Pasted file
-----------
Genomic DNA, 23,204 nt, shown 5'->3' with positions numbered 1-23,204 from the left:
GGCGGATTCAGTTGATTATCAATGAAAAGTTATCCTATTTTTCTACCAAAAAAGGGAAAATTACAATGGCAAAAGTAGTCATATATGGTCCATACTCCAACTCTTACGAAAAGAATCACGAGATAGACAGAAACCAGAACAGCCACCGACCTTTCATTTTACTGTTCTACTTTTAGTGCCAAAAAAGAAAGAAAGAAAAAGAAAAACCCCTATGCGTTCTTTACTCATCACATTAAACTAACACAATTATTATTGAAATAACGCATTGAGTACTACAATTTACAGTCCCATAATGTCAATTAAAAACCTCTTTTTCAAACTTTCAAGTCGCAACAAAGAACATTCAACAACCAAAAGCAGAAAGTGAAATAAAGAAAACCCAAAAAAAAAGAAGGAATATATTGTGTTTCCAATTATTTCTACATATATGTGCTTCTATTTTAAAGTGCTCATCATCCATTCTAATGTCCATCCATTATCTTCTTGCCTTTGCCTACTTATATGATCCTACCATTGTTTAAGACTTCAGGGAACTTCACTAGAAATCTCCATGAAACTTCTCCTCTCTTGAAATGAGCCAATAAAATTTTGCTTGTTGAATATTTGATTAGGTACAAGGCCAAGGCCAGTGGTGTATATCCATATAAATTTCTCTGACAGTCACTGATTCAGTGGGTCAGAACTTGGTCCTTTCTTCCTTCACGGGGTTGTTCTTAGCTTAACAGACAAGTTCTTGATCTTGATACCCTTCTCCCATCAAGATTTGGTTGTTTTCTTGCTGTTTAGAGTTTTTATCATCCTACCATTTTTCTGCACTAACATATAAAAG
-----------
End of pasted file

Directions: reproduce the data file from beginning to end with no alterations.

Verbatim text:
Genomic DNA, 23,204 nt, shown 5'->3' with positions numbered 1-23,204 from the left:
GGCGGATTCAGTTGATTATCAATGAAAAGTTATCCTATTTTTCTACCAAAAAAGGGAAAATTACAATGGCAAAAGTAGTCATATATGGTCCATACTCCAACTCTTACGAAAAGAATCACGAGATAGACAGAAACCAGAACAGCCACCGACCTTTCATTTTACTGTTCTACTTTTAGTGCCAAAAAAGAAAGAAAGAAAAAGAAAAACCCCTATGCGTTCTTTACTCATCACATTAAACTAACACAATTATTATTGAAATAACGCATTGAGTACTACAATTTACAGTCCCATAATGTCAATTAAAAACCTCTTTTTCAAACTTTCAAGTCGCAACAAAGAACATTCAACAACCAAAAGCAGAAAGTGAAATAAAGAAAACCCAAAAAAAAAGAAGGAATATATTGTGTTTCCAATTATTTCTACATATATGTGCTTCTATTTTAAAGTGCTCATCATCCATTCTAATGTCCATCCATTATCTTCTTGCCTTTGCCTACTTATATGATCCTACCATTGTTTAAGACTTCAGGGAACTTCACTAGAAATCTCCATGAAACTTCTCCTCTCTTGAAATGAGCCAATAAAATTTTGCTTGTTGAATATTTGATTAGGTACAAGGCCAAGGCCAGTGGTGTATATCCATATAAATTTCTCTGACAGTCACTGATTCAGTGGGTCAGAACTTGGTCCTTTCTTCCTTCACGGGGTTGTTCTTAGCTTAACAGACAAGTTCTTGATCTTGATACCCTTCTCCCATCAAGATTTGGTTGTTTTCTTGCTGTTTAGAGTTTTTATCATCCTACCATTTTTCTGCACTAACATATAAAAG